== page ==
Encyclopedia of Coastal Science

Living Edition
| Editors: Charles W. Finkl, Christopher Makowski

Reefs, Non-coral

  • William T. FoxEmail author
Living reference work entry
DOI: https://doi.org/10.1007/978-3-319-48657-4_255-2

Although most modern reefs are communities of coral and coralline algae that live in clear, well-lit tropical and subtropical waters, there are many different groups of reef-forming organisms that are found on living and ancient reefs. The modern non-coral reefs thrive in a wide range of environments extending from sponge reefs in the arctic to non-photosymbiotic algae and Halimeda reefs found near methane seeping faults at depths of 600 m (Wood 1999).

Definitions of Reefs

The word, reef, is derived from the Norwegian word, rif, which means rib. In nautical terms, reef refers to a narrow chain of rocks, shingle or sand lying at or near to the surface of the water. When early sailing ships explored the tropical waters of the South Pacific, they encountered ring-like reefs of coral that enclosed a lagoon which they called “atoll” after “atolu,” the Malayalam name for the Maldives Islands. In the more restrictive modern use of the word, reef denotes a rigid, wave-resistant...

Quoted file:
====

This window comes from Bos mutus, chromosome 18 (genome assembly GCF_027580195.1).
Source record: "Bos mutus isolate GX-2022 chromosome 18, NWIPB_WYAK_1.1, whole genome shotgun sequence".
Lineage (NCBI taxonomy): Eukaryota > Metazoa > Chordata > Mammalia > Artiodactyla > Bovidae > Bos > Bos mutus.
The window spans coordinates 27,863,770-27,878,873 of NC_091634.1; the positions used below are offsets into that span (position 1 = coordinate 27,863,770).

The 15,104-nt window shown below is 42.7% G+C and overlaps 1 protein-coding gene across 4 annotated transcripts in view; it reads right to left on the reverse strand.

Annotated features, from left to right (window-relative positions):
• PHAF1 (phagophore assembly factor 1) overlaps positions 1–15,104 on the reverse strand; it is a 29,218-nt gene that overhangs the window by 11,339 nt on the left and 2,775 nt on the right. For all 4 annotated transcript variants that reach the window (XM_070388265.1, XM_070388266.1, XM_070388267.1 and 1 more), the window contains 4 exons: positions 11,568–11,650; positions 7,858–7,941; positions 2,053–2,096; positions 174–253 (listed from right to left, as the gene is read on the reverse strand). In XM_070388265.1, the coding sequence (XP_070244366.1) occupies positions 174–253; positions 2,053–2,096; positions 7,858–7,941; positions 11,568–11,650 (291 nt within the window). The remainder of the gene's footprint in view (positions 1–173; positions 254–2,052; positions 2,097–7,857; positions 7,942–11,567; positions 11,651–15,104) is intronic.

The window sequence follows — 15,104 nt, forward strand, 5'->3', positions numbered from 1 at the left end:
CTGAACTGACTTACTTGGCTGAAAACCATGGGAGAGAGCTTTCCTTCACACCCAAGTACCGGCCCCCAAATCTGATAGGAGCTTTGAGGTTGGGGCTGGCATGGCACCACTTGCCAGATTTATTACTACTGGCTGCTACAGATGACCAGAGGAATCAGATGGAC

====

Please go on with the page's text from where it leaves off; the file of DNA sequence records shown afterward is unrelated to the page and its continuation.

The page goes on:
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Copyright information

© Springer International Publishing AG, part of Springer Nature 2018

Authors and Affiliations

  1. 1.Department of Geology, Center for Environmental StudiesWilliams CollegeWilliamstownUSA